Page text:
Providers of automated teller machines (ATMs) that allow people to purchase cryptocurrencies with cash have to comply with anti-money laundering (AML) regulations and conduct know-your-customer (KYC) practices, or face a penalty, the Financial Supervisory Commission (FSC) said yesterday.
The FSC made the remarks following a nearly month-long investigation after Chinese Nationalist Party (KMT) Legislator Lai Shyh-bao (賴士葆) on Dec. 23 raised questions about the machines’ operations during a meeting of the legislature’s Finance Committee.
The commission found that there are at least 24 bitcoin ATMs in Taiwan, which are operated by different companies for different purposes, Banking Bureau Chief Secretary Phil Tong (童政彰) said.
One of the operators was among the 16 virtual-asset service providers that have reported to the commission about their compliance with AML regulations and practices, while the others are not regulated, he said.
“Some providers of those ATMs use the machines not as a tool to boost trade, but for marketing campaigns. They assign employees to tell people how to open an account at the companies’ digital platform to trade virtual coins online,” Tong said.
“However, we found that some ATMs allow consumers to trade cryptocurrencies without [the company] following KYC practices. Such providers might have contravened AML regulations,” he said.
The commission will ask the providers to work on AML compliance and failing that, they might be fined NT$500,000 (US$18,092) or more, he said.
In related news, the commission yesterday tweaked its regulations on security token offerings (STOs), but did not raise the fundraising limit of NT$30 million, despite calls from interested parties.
Companies wishing to raise more funds would still have to apply to run an experiment in the regulatory sandbox, the commission said.
“Companies that aim to raise more than NT$30 million are not small and they can raise funds via regular channels, such as an initial public offering,” Securities and Futures Bureau Deputy Director-General Kuo Chia-chun (郭佳君) said by telephone.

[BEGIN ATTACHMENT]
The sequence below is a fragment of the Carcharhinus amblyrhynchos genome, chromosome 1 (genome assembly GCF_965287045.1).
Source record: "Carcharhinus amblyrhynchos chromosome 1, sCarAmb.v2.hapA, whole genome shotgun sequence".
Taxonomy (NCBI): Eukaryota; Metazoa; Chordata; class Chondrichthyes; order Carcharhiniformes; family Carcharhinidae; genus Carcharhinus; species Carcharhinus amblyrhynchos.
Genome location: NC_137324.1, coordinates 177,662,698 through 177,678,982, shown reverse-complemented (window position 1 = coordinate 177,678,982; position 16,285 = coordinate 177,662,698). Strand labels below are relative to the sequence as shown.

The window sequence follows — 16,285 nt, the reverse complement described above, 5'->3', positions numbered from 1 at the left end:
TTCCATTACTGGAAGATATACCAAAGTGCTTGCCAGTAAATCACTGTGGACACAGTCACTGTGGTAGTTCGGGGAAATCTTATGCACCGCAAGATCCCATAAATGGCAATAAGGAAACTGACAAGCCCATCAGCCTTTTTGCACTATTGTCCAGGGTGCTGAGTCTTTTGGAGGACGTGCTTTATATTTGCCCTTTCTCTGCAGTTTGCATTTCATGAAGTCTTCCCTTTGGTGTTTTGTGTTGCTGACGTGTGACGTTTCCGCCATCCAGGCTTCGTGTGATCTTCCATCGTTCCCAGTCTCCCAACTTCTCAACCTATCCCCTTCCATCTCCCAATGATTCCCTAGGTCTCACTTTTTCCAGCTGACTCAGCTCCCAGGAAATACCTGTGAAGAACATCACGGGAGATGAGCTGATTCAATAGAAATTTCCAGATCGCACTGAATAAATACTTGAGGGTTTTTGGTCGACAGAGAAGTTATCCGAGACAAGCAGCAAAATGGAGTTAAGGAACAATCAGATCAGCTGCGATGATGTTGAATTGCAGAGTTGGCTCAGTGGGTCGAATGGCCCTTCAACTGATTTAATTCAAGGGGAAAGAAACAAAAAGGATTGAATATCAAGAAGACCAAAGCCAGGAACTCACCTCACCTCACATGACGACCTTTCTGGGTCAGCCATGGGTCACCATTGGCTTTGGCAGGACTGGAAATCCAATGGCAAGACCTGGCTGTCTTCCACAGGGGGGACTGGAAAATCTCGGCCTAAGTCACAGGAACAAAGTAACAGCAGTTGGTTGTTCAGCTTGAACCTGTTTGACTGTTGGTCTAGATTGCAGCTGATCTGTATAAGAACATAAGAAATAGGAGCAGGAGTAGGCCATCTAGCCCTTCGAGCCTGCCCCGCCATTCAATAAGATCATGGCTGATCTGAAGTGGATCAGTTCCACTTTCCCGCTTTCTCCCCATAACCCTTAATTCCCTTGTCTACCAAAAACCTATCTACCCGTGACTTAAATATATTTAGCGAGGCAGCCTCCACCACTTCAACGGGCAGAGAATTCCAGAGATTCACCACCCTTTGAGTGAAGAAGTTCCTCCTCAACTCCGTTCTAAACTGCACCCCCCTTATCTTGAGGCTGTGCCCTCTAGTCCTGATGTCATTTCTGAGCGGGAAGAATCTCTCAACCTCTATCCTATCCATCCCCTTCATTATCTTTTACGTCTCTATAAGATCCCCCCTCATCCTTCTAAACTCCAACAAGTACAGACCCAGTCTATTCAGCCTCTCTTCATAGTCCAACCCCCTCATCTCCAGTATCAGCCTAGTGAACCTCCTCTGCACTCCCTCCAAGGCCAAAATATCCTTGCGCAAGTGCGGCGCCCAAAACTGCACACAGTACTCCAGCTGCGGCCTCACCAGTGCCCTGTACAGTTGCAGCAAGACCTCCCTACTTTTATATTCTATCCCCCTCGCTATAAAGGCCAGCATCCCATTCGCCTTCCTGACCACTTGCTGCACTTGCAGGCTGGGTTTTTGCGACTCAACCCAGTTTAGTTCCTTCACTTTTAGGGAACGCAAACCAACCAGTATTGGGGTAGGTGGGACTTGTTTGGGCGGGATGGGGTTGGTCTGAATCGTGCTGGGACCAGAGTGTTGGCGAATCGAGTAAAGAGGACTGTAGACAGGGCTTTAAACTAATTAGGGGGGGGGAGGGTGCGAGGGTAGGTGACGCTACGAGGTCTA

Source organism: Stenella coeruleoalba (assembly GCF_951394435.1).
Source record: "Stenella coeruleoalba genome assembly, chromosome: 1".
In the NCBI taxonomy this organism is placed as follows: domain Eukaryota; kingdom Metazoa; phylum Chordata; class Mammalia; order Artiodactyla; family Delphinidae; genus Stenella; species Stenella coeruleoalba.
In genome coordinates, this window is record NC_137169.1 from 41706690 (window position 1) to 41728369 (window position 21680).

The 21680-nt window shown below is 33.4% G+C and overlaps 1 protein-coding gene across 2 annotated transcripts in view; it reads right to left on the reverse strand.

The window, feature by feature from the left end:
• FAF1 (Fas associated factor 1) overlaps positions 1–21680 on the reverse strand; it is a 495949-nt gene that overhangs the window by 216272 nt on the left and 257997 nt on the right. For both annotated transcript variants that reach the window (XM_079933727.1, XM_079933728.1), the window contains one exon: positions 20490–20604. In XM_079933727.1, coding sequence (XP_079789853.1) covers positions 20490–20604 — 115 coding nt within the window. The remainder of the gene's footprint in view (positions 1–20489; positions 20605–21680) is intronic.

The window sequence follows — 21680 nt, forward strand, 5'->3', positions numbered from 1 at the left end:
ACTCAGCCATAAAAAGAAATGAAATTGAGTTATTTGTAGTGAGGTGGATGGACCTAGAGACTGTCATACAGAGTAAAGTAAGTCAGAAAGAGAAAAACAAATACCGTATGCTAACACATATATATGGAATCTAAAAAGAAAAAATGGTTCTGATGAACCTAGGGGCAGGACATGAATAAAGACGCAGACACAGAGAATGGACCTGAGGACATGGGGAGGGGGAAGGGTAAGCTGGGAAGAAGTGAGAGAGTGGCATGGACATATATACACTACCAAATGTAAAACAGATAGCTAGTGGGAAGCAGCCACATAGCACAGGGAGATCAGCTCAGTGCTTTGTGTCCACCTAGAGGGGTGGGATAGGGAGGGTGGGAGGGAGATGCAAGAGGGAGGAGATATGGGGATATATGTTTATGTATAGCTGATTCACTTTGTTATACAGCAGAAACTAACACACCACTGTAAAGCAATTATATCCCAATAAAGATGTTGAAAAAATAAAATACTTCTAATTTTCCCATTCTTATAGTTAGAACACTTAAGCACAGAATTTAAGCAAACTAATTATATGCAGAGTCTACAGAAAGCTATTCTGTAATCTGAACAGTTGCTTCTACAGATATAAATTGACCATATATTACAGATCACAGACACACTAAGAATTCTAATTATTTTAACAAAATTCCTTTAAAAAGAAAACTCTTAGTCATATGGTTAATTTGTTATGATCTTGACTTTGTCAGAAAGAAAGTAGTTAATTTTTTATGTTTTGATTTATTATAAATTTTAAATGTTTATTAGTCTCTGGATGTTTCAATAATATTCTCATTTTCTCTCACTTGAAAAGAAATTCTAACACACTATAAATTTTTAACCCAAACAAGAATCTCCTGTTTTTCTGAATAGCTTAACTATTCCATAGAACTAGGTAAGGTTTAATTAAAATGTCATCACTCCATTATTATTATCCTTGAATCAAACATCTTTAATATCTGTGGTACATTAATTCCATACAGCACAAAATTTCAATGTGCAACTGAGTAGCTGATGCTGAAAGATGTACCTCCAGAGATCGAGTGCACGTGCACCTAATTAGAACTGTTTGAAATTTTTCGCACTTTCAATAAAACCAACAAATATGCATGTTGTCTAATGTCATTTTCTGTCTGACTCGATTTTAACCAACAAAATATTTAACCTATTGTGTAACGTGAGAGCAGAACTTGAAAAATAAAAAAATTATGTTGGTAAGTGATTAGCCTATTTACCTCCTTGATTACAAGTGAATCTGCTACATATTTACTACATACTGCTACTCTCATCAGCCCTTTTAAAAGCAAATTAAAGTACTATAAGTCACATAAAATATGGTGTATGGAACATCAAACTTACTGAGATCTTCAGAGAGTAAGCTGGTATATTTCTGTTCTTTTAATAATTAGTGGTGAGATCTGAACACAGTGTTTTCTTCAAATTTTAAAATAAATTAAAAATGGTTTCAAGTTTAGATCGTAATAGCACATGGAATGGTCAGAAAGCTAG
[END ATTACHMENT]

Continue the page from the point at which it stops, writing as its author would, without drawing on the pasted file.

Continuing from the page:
“As STO is a new fundraising mechanism and bears more risks, it is appropriate that STOs apply only to small companies,” Kuo said.
No company has filed for an STO since the regulations took effect in January 2020, data from the commission showed.
The commission has no plans to regulate non-fungible tokens (NFT) for the time being, as it does not consider the tokens securities, even though they have gained popularity in Taiwan lately.
“Although people can raise funds by launching NFTs, as they can by issuing bonds or shares, and tokens can be traded like bonds or shares, they are still different from the two main types of securities,” Kuo said.
NFTs are not issued to fund an operational project or business, but are issued as a digital certification of works of art, so the commission considers it more like a real product than securities, she said.
The commission would investigate any suspicious fundraising activity if investors file a report about being scammed, she added.
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